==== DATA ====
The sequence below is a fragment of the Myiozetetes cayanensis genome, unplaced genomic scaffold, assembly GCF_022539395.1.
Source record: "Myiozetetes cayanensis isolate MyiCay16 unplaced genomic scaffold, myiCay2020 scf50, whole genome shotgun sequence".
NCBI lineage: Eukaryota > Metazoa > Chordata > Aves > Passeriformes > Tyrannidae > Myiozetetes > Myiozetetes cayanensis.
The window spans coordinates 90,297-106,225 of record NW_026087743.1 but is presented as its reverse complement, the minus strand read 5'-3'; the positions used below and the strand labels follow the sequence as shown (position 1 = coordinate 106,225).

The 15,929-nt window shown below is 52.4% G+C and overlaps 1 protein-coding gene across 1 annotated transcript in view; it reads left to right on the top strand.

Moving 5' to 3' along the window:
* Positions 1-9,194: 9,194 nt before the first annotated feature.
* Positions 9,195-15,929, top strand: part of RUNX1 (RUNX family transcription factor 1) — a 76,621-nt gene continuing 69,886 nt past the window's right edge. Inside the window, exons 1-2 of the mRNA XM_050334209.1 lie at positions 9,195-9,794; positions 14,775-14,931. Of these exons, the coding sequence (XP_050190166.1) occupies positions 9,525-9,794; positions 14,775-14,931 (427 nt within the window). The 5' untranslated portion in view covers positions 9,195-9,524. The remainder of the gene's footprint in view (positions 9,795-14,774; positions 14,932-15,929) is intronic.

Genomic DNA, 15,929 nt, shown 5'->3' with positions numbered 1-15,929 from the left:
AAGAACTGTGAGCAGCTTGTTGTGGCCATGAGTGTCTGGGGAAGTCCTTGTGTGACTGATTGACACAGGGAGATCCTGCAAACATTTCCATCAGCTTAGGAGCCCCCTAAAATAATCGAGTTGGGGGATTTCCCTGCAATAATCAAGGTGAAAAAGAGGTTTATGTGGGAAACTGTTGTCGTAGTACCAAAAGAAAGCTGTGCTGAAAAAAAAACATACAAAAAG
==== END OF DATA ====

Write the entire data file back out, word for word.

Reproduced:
The sequence below is a fragment of the Myiozetetes cayanensis genome, unplaced genomic scaffold, assembly GCF_022539395.1.
Source record: "Myiozetetes cayanensis isolate MyiCay16 unplaced genomic scaffold, myiCay2020 scf50, whole genome shotgun sequence".
NCBI lineage: Eukaryota > Metazoa > Chordata > Aves > Passeriformes > Tyrannidae > Myiozetetes > Myiozetetes cayanensis.
The window spans coordinates 90,297-106,225 of record NW_026087743.1 but is presented as its reverse complement, the minus strand read 5'-3'; the positions used below and the strand labels follow the sequence as shown (position 1 = coordinate 106,225).

The 15,929-nt window shown below is 52.4% G+C and overlaps 1 protein-coding gene across 1 annotated transcript in view; it reads left to right on the top strand.

Moving 5' to 3' along the window:
* Positions 1-9,194: 9,194 nt before the first annotated feature.
* Positions 9,195-15,929, top strand: part of RUNX1 (RUNX family transcription factor 1) — a 76,621-nt gene continuing 69,886 nt past the window's right edge. Inside the window, exons 1-2 of the mRNA XM_050334209.1 lie at positions 9,195-9,794; positions 14,775-14,931. Of these exons, the coding sequence (XP_050190166.1) occupies positions 9,525-9,794; positions 14,775-14,931 (427 nt within the window). The 5' untranslated portion in view covers positions 9,195-9,524. The remainder of the gene's footprint in view (positions 9,795-14,774; positions 14,932-15,929) is intronic.

Genomic DNA, 15,929 nt, shown 5'->3' with positions numbered 1-15,929 from the left:
AAGAACTGTGAGCAGCTTGTTGTGGCCATGAGTGTCTGGGGAAGTCCTTGTGTGACTGATTGACACAGGGAGATCCTGCAAACATTTCCATCAGCTTAGGAGCCCCCTAAAATAATCGAGTTGGGGGATTTCCCTGCAATAATCAAGGTGAAAAAGAGGTTTATGTGGGAAACTGTTGTCGTAGTACCAAAAGAAAGCTGTGCTGAAAAAAAAACATACAAAAAG